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Chet Baker

 

Top Albums by Chet Baker (See all 502 albums)


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  Song Title Album
Time
 
What a Diff'rence a Day Made I Just Love A Lazy Sunday Morning
2:41
Everything Happens to Me It Could Happen To Me / Chet Baker Introduces Johnny Pace / Chet Baker In New York
5:05
My Funny Valentine My Funny Valentine
2:18
Time After Time 100 Chet Baker (My Funny Valentine, Let's Get Lost, Time After Time and Greatest Hits Remastered )
2:40
Someone To Watch Over Me The Complete Original Chet Baker Sings
3:01
Funk In Deep Freeze She Was Too Good To Me (CTI Records 40th Anniversary Edition - Original Recording Remastered)
6:07
Summertime 50 Masterpieces
4:11
I'm Old Fashioned Chet Baker Sings: It Could Happen To You [Original Jazz Classics Remasters] (OJC Remaster)
5:06
Almost Like Being in Love (From Brigadoon) Almost Like Being in Love
4:53
Somewhere Over the Rainbow Chet Is Back / Somewhere Over the Rainbow
3:33

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At a Glance

Birthname: Chesney Henry Baker Jr.
Nationality: American
Born: Dec 23 1929
Died: May 13 1988 (58 years old)


Biography

Chet Baker's trumpet and vocal approach was immediately recognizable and striking, especially in his prime. He was known for his clear tone, reflective and subdued style, soft volume and careful, restrained approach in his choices of notes for melodic sequences. He played in an army of bands before working briefly with Charlie Parker in 1952. he then began a prominent association with baritone saxophonist Gerry Mulligan, working in Mulligan's "pianoless" quartet. Baker's first recording as a leader came in 1953, he later started his own quartet with pianist Russ Freeman.

It was also in 1953 ... Read more

Chet Baker's trumpet and vocal approach was immediately recognizable and striking, especially in his prime. He was known for his clear tone, reflective and subdued style, soft volume and careful, restrained approach in his choices of notes for melodic sequences. He played in an army of bands before working briefly with Charlie Parker in 1952. he then began a prominent association with baritone saxophonist Gerry Mulligan, working in Mulligan's "pianoless" quartet. Baker's first recording as a leader came in 1953, he later started his own quartet with pianist Russ Freeman.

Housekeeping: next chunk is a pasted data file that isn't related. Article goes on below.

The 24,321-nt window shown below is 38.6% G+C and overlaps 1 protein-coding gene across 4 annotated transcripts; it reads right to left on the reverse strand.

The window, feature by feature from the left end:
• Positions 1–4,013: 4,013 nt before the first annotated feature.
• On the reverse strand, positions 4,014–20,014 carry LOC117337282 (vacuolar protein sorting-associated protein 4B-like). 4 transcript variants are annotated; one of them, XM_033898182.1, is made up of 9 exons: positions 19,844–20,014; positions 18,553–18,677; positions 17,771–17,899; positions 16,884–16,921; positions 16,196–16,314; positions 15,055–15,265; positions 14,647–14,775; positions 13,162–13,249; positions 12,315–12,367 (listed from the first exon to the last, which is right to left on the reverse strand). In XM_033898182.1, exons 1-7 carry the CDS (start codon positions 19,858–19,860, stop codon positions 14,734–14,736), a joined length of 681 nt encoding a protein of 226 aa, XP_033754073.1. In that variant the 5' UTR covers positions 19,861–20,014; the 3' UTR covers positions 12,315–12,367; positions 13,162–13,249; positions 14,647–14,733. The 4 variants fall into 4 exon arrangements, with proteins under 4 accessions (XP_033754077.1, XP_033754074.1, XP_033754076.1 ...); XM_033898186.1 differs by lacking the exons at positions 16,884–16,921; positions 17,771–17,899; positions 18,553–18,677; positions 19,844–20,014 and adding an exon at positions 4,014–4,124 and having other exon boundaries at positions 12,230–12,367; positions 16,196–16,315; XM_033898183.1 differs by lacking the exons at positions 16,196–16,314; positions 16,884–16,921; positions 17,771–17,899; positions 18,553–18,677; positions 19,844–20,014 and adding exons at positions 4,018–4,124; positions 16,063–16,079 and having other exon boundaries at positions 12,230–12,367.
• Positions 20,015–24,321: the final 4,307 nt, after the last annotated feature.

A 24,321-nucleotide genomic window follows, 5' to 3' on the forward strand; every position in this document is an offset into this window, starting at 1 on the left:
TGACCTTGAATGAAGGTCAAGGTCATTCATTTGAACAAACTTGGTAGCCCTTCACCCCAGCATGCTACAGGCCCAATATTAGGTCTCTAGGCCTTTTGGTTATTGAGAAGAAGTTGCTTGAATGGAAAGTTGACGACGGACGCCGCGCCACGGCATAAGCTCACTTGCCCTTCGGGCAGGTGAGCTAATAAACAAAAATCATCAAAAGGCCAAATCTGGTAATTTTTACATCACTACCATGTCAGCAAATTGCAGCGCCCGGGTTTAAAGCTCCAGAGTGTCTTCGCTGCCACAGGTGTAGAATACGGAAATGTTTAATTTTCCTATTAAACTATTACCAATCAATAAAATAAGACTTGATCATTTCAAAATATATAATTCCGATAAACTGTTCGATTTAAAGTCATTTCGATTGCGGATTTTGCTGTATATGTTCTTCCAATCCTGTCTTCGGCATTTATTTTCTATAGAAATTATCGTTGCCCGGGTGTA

It was also in 1953 that Baker first showed his vocal abilities on record. His earliest material displayed a stunning innocence. He began enjoying enormous popularity as a leader and dominated jazz critics polls for several years. Baker recorded for Pacific Jazz and Riverside during the 50's. He recorded for Prestige in the mid 60's, working with George Coleman, his style then became less cool and moved toward hard-bop. He reunited with Mulligan in the 70's and recorded prolifically throughout the 70's and 80's. He fell to his death in 1988

This biography was provided by the artist or their representative.

Chet Baker's trumpet and vocal approach was immediately recognizable and striking, especially in his prime. He was known for his clear tone, reflective and subdued style, soft volume and careful, restrained approach in his choices of notes for melodic sequences. He played in an army of bands before working briefly with Charlie Parker in 1952. he then began a prominent association with baritone saxophonist Gerry Mulligan, working in Mulligan's "pianoless" quartet. Baker's first recording as a leader came in 1953, he later started his own quartet with pianist Russ Freeman.

It was also in 1953 that Baker first showed his vocal abilities on record. His earliest material displayed a stunning innocence. He began enjoying enormous popularity as a leader and dominated jazz critics polls for several years. Baker recorded for Pacific Jazz and Riverside during the 50's. He recorded for Prestige in the mid 60's, working with George Coleman, his style then became less cool and moved toward hard-bop. He reunited with Mulligan in the 70's and recorded prolifically throughout the 70's and 80's. He fell to his death in 1988

This biography was provided by the artist or their representative.

Chet Baker's trumpet and vocal approach was immediately recognizable and striking, especially in his prime. He was known for his clear tone, reflective and subdued style, soft volume and careful, restrained approach in his choices of notes for melodic sequences. He played in an army of bands before working briefly with Charlie Parker in 1952. he then began a prominent association with baritone saxophonist Gerry Mulligan, working in Mulligan's "pianoless" quartet. Baker's first recording as a leader came in 1953, he later started his own quartet with pianist Russ Freeman.

It was also in 1953 that Baker first showed his vocal abilities on record. His earliest material displayed a stunning innocence. He began enjoying enormous popularity as a leader and dominated jazz critics polls for several years. Baker recorded for Pacific Jazz and Riverside during the 50's. He recorded for Prestige in the mid 60's, working with George Coleman, his style then became less cool and moved toward hard-bop. He reunited with Mulligan in the 70's and recorded prolifically throughout the 70's and 80's. He fell to his death in 1988

This biography was provided by the artist or their representative.

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